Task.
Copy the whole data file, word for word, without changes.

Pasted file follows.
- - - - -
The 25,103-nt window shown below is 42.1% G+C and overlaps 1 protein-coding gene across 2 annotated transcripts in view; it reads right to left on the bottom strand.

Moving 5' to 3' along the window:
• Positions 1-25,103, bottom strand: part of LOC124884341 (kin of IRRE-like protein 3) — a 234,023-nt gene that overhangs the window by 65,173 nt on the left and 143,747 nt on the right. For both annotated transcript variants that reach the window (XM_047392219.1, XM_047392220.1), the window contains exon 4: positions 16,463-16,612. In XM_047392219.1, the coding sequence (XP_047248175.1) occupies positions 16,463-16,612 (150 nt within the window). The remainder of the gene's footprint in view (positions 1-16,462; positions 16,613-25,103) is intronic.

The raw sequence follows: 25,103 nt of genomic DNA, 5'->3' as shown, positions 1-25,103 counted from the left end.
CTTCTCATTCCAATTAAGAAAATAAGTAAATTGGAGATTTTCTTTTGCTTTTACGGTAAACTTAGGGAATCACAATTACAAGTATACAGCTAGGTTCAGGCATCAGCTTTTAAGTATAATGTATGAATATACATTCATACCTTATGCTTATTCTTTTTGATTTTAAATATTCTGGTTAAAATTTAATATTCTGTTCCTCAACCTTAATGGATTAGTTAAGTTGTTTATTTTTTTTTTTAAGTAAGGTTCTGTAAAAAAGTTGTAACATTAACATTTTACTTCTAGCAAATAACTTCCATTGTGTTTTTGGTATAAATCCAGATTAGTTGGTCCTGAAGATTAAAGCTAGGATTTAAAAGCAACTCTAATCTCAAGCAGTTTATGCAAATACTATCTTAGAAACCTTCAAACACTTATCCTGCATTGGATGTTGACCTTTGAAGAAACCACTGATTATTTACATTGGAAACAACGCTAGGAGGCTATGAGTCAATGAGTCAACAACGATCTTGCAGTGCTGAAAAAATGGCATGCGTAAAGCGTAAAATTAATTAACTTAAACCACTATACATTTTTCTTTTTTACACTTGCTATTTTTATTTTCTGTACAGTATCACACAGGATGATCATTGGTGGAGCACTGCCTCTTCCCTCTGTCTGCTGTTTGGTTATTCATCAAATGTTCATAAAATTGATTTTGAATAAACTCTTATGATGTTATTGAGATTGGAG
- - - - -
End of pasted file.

The 25,103-nt window shown below is 42.1% G+C and overlaps 1 protein-coding gene across 2 annotated transcripts in view; it reads right to left on the bottom strand.

Moving 5' to 3' along the window:
• Positions 1-25,103, bottom strand: part of LOC124884341 (kin of IRRE-like protein 3) — a 234,023-nt gene that overhangs the window by 65,173 nt on the left and 143,747 nt on the right. For both annotated transcript variants that reach the window (XM_047392219.1, XM_047392220.1), the window contains exon 4: positions 16,463-16,612. In XM_047392219.1, the coding sequence (XP_047248175.1) occupies positions 16,463-16,612 (150 nt within the window). The remainder of the gene's footprint in view (positions 1-16,462; positions 16,613-25,103) is intronic.

The raw sequence follows: 25,103 nt of genomic DNA, 5'->3' as shown, positions 1-25,103 counted from the left end.
CTTCTCATTCCAATTAAGAAAATAAGTAAATTGGAGATTTTCTTTTGCTTTTACGGTAAACTTAGGGAATCACAATTACAAGTATACAGCTAGGTTCAGGCATCAGCTTTTAAGTATAATGTATGAATATACATTCATACCTTATGCTTATTCTTTTTGATTTTAAATATTCTGGTTAAAATTTAATATTCTGTTCCTCAACCTTAATGGATTAGTTAAGTTGTTTATTTTTTTTTTTAAGTAAGGTTCTGTAAAAAAGTTGTAACATTAACATTTTACTTCTAGCAAATAACTTCCATTGTGTTTTTGGTATAAATCCAGATTAGTTGGTCCTGAAGATTAAAGCTAGGATTTAAAAGCAACTCTAATCTCAAGCAGTTTATGCAAATACTATCTTAGAAACCTTCAAACACTTATCCTGCATTGGATGTTGACCTTTGAAGAAACCACTGATTATTTACATTGGAAACAACGCTAGGAGGCTATGAGTCAATGAGTCAACAACGATCTTGCAGTGCTGAAAAAATGGCATGCGTAAAGCGTAAAATTAATTAACTTAAACCACTATACATTTTTCTTTTTTACACTTGCTATTTTTATTTTCTGTACAGTATCACACAGGATGATCATTGGTGGAGCACTGCCTCTTCCCTCTGTCTGCTGTTTGGTTATTCATCAAATGTTCATAAAATTGATTTTGAATAAACTCTTATGATGTTATTGAGATTGGAG